Let’s call the sequence V so that V(n) is the n-th term of the sequence.
Let’s define V(1) = 0
In order to figure out the next term V(n + 1) you check whether there exists m < n such that V(m) = V(n) (in other words, whether V(n) has appeared before in the sequence)
If such m exists, then V(n + 1) = n − m (in other words, count down how many steps ago such number appears).
If no such m exists, then V(n + 1) = 0.
The resulting sequence is called Van Eck’s sequence, named after Jan Ritsema van Eck, who first submitted it to The On-Line Encyclopedia of Integer Sequences at A181391.
Ony a few facts are known about this sequence (Sloane and others 2013):
- It contains infinitely many zeroes,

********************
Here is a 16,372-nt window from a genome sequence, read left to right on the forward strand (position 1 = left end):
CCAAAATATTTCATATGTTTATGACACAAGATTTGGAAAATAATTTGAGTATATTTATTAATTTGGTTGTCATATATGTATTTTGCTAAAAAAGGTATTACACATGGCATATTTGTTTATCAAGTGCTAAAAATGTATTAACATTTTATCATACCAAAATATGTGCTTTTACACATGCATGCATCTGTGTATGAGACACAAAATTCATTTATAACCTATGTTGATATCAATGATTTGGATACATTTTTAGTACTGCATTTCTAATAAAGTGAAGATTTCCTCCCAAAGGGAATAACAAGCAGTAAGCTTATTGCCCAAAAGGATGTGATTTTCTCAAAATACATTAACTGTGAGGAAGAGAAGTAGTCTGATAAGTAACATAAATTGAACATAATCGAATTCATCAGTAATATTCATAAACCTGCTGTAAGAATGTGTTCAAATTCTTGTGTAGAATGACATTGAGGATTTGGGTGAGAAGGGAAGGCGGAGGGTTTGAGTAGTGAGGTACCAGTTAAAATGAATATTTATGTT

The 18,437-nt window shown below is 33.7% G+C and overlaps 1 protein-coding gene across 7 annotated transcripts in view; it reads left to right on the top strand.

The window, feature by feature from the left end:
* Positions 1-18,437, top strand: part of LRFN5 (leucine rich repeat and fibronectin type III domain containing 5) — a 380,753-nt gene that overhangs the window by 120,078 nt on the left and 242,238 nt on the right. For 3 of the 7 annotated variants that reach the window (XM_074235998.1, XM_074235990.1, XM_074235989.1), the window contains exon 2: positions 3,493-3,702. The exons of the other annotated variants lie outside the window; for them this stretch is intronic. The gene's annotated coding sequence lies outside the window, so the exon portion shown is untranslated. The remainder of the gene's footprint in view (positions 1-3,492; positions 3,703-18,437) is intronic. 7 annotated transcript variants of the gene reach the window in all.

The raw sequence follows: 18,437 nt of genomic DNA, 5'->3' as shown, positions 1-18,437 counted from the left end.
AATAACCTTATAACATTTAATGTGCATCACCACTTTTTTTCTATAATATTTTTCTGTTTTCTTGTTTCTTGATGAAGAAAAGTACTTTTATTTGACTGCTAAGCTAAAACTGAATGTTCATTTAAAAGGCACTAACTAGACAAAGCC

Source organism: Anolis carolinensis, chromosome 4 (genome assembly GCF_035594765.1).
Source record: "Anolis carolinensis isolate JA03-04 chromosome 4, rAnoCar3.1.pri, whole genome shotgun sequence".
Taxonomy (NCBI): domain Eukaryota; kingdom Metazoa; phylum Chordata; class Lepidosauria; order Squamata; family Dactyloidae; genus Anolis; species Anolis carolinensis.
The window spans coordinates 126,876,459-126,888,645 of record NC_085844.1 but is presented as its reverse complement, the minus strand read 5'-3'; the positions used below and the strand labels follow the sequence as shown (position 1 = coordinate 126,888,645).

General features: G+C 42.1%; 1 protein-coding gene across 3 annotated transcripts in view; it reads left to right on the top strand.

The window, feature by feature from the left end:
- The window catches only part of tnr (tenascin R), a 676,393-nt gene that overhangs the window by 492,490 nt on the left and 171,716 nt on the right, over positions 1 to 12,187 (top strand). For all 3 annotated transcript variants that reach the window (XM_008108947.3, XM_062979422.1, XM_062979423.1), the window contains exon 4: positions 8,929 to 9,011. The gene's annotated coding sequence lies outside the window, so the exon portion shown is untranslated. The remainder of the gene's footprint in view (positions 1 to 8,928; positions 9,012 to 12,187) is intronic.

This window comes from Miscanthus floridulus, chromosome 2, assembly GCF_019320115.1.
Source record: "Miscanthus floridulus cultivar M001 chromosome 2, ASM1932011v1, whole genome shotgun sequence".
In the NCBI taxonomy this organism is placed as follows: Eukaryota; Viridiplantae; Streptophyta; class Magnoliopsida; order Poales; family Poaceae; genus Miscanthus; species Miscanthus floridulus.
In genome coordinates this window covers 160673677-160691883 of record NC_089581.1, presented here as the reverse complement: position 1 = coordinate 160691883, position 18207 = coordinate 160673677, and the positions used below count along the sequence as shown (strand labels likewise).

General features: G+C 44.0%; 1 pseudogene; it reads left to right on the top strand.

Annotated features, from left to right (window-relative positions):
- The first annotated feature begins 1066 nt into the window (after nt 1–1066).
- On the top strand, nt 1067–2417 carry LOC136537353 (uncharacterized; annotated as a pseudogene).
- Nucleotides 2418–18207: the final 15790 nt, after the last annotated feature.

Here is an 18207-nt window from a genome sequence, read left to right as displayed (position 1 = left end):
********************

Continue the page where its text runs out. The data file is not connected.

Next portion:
- After n terms, there are sometimes terms around n
- As per the definition, it is obvious that V(n) cannot be larger than n
Other than that not much is known. It is conjectured that every positive integer appears at least once in the sequence, but a definitive proof does not exist at the time.
Andy’s Brevity Quest 2019 (229 w) → Across The Universe
Sloane, Neil JA, and others. 2013. “The on-Line Encyclopedia of Integer Sequences.” Ann. Math. Inform 41: 219–34.